Air Force won't punish general for speech about God
By Jeff Schogol, Staff writer 5:45 p.m. EDT May 21, 2015
The Air Force has determined that Maj. Gen. Craig Olson did not violate an Air Force instruction preventing leaders from endorsing religion. (Photo: Screenshot.)
The Air Force has rebuffed a civil liberties group that demanded a two-star general be court-martialed for making a speech
in uniform crediting God for his career successes.
Maj. Gen. Craig Olson gave a 23-minute speech at a May 7 National Day of Prayer Task Force event in which he said God enabled him to fly aircraft, manage programs worth billions of dollars and sell weapons systems to the Iraqis.
He also asked the audience to pray for Defense Department leaders, who "need to humbly depend on Christ," and to pray for troops preparing to deploy again so they can "bear through that by depending on Christ."
Mikey Weinstein, CEO of the Military Religious Freedom Foundation, wrote a May 13 letter to Chief of Staff Gen. Mark Welsh demanding that Olson be court-martialed for violating an Air Force instruction prohibiting Air Force leaders from endorsing a particular belief. The letter included a link to Olson's speech, which was live-streamed by GOD TV.
"General Welsh, as the old saying goes, 'a picture is worth a thousand words," Weinstein wrote in the letter. "Thus, please take a good, hard look at this link below and tell me that you're just not sick to damn death seeing an active duty Air Force General Officer boastfully proselytizing and freely witnessing his personal brand of his own fundamentalist flavor of his evangelical Christian faith to literally a worldwide television audience and, concomitantly, streaming over the World Wide Web on "GOD TV."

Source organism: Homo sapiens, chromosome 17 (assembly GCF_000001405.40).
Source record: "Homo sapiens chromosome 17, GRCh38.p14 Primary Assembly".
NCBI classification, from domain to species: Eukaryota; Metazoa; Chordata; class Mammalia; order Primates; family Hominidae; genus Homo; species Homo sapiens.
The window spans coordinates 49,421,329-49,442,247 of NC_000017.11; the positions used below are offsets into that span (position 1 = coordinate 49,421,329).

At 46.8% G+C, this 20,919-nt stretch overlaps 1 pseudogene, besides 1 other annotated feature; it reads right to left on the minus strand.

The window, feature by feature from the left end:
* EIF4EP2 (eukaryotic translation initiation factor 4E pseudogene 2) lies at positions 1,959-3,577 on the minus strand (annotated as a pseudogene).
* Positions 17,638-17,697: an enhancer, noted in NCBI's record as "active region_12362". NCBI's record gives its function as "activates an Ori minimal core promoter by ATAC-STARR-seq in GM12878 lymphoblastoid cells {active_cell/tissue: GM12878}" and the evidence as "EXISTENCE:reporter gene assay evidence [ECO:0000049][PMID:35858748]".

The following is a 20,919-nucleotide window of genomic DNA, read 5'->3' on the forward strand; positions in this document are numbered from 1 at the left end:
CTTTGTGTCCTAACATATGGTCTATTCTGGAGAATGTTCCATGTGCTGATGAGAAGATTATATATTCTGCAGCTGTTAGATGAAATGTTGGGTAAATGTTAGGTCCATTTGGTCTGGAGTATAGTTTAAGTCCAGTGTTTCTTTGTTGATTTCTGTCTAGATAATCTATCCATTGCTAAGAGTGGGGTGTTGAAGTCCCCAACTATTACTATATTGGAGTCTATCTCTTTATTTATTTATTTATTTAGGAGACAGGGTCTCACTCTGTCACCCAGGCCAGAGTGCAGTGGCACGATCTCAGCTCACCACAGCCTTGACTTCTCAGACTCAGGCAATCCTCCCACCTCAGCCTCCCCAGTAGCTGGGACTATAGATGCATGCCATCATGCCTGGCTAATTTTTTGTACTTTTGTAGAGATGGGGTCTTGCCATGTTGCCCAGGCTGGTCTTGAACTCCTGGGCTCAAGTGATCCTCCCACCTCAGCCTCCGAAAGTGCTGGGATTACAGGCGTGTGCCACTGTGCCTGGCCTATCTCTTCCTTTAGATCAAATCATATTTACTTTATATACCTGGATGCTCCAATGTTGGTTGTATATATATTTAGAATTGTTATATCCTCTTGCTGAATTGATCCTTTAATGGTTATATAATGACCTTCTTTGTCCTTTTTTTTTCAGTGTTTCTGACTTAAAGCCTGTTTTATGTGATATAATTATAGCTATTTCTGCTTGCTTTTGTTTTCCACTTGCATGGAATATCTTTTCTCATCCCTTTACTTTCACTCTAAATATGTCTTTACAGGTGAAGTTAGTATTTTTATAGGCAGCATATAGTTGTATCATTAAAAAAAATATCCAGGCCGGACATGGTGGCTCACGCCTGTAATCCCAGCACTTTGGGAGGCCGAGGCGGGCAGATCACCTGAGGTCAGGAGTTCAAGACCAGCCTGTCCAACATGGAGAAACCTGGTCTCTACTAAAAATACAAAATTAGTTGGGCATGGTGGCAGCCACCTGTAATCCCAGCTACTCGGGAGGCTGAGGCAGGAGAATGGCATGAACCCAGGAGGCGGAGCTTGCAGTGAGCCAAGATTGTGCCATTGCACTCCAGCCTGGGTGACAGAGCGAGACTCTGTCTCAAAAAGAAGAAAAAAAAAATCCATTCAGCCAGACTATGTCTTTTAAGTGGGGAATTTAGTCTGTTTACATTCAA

Weinstein cited Air Force Instruction 1-1
, which covers Air Force Standards.
"Leaders at all levels must balance constitutional protections for their own free exercise of religion, including individual expressions of religious beliefs, and the constitutional prohibition against governmental establishment of religion," the instruction says. "They must ensure their words and actions cannot reasonably be construed to be officially endorsing or disapproving of, or extending preferential treatment for any faith, belief, or absence of belief."
But the Air Force has decided that Olson did not break Air Force Instruction 1-1 by speaking at the "congressionally-supported event," said service spokesman Lt. Col. Pete Hughes.
"His remarks were his own personal opinions and do not represent the views of the United States Air Force," Hughes said in an email Thursday to Air Force Times.
A spokesman for the National Day of Prayer Task Force told Air Force Times on May 15 that Olson spoke at an event hosted by U.S. Rep. Robert Aderholt, R-Ala.
That doesn't matter, said Chris Rodda, senior research director for the Military Religious Freedom Foundation. Olson's remarks still violate Air Force Instruction 1-1.
"Olson was very clearly endorsing – in uniform – and extending preferential treatment to Christianity and the specific brand of Christianity promoted by the event," Rodda told Air Force Times on Thursday. "It makes no difference who it was sponsored by. Either way, that Air Force Instruction 1-1 applies."
Weinstein said the Air Force's decision that Olson was expressing his personal views at the event shows that the separation of church and state in the Air Force is now "nothing but smoke and debris," especially considering that Olson spoke on international television.